When Luke Whyte moved to San Francisco looking to be a writer, he ended up with an unexpected job: editor of the prison insider publication, CorrectionsOne. While there, he attended conferences of correctional officers (including the famed Mock Prison Riot in West Virginia) and covered just about any prison-related issue that came his way. Whyte’s subsequent job choice is perhaps more surprising than the first: using his contacts and insight to find and tell the stories of those involved in the correctional system–all the while hitchhiking around the state of California, living out of a tent, and resorting to things like showering with a gas station hose to keep clean.
Why do it? At CorrectionsOne, reading and writing constantly about prisons, inmates, and prison officers, Whyte says he noticed that “not all angles” of the stories were being told–specifically, the “slice of life,” humanizing stories that paint round pictures of both inmates and correctional officers, who’re often one-dimensional in media accounts.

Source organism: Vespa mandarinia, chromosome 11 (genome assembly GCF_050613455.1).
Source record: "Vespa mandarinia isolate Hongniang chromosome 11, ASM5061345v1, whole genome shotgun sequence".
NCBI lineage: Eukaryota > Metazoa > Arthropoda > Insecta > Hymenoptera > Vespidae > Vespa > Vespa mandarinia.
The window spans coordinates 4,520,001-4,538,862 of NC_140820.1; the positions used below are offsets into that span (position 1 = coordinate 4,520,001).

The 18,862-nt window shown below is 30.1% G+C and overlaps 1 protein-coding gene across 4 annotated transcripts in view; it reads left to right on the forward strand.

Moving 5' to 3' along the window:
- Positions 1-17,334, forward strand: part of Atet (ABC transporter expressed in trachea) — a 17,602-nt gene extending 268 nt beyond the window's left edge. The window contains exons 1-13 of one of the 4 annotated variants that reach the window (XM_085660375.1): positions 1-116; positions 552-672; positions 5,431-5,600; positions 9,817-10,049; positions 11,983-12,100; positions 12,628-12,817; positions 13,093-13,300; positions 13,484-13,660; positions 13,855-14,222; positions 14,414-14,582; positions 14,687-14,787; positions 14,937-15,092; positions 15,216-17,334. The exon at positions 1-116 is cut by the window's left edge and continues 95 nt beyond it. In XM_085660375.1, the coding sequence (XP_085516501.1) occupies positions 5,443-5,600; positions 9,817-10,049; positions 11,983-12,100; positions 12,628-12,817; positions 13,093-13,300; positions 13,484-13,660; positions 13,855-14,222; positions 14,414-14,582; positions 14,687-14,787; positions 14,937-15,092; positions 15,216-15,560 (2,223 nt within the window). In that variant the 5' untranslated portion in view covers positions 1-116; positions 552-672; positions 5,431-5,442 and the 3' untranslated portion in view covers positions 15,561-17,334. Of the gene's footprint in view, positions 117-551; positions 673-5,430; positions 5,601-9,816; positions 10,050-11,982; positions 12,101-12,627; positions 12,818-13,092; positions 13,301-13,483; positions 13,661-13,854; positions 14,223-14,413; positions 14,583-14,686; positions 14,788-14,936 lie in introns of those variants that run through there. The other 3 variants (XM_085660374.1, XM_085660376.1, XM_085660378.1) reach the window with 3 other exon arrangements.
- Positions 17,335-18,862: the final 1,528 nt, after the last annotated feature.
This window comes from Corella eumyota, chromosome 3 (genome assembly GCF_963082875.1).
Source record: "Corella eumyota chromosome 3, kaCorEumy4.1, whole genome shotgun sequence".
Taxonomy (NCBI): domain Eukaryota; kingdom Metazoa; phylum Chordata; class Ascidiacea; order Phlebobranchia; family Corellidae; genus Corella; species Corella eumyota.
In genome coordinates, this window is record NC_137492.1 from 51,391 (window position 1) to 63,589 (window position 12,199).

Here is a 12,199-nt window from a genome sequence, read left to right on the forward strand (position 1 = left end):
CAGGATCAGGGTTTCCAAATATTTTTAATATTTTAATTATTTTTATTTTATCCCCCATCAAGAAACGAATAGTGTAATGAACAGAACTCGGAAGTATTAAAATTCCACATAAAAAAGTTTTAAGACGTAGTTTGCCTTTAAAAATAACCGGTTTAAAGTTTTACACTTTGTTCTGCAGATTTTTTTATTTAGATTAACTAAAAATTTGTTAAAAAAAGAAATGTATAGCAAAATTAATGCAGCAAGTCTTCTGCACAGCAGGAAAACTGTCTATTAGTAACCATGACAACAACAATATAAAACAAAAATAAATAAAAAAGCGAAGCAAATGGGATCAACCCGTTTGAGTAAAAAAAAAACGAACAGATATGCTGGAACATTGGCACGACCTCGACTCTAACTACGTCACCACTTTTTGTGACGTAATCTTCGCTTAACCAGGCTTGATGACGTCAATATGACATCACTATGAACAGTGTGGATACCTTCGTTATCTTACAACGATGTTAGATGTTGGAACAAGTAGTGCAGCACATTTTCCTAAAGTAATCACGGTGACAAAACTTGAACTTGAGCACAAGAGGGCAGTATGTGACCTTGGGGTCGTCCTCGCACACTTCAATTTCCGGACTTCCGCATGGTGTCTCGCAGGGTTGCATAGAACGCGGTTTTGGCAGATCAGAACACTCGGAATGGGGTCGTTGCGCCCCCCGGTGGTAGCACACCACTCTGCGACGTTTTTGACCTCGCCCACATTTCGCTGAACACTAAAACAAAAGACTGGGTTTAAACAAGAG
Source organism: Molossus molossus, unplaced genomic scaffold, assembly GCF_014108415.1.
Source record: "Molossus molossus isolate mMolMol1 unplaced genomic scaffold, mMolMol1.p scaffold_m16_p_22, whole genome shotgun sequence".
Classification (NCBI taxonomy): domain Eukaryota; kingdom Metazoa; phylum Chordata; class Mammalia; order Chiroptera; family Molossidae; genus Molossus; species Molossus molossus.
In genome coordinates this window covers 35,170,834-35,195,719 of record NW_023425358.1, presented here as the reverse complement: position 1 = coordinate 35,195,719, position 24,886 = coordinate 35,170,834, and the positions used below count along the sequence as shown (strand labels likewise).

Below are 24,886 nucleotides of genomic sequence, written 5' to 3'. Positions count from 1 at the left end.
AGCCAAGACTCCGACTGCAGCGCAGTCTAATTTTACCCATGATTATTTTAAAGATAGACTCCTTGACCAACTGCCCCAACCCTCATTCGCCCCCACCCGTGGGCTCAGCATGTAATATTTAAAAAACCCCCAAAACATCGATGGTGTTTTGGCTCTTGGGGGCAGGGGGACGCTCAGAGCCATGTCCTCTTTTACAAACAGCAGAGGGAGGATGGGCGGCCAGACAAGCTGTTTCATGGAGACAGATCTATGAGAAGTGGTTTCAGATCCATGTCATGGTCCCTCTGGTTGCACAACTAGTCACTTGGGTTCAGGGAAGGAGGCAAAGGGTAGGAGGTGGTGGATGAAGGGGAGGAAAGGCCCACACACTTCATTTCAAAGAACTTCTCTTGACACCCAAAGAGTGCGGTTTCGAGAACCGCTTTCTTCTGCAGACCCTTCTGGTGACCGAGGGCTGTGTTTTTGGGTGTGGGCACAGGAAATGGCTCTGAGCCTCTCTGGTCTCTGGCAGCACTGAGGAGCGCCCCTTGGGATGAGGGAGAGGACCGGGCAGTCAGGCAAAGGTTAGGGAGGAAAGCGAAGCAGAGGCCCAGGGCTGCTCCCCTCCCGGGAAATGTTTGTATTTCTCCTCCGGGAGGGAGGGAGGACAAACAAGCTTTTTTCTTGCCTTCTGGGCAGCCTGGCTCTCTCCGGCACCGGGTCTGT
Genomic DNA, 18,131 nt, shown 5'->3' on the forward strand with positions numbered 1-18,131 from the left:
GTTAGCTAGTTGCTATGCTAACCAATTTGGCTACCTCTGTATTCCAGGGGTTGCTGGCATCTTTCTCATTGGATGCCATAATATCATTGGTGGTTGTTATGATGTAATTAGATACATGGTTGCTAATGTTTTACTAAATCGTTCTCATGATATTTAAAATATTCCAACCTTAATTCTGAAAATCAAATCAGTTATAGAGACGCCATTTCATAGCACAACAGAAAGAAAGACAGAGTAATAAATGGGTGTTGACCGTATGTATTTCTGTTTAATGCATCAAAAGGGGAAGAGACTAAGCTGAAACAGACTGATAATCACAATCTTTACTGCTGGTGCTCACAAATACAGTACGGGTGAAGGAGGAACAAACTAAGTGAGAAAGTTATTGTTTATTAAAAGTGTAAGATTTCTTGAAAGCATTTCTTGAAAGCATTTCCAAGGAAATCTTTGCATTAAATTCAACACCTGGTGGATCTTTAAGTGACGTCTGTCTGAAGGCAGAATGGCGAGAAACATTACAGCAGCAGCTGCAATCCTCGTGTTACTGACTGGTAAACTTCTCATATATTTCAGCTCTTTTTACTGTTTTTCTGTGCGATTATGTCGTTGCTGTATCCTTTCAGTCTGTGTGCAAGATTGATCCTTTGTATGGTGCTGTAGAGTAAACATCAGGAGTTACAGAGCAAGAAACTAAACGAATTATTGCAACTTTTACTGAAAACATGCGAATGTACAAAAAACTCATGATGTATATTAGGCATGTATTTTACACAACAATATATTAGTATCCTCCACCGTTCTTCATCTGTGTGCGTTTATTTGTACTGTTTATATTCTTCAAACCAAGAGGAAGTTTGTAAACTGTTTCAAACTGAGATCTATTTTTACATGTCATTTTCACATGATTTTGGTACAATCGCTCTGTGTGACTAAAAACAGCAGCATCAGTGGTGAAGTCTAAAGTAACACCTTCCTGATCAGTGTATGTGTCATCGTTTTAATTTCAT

Whyte has already begun his quest–starting in Northern California and working his way around the state to talk with former prisoners, retired correctional officers, and anyone who has insight into the phenomenon of corrections.
You can check out his blog, Voices of Justice and also look for upcoming stories here at the Informant, where Whyte will be contributing regularly.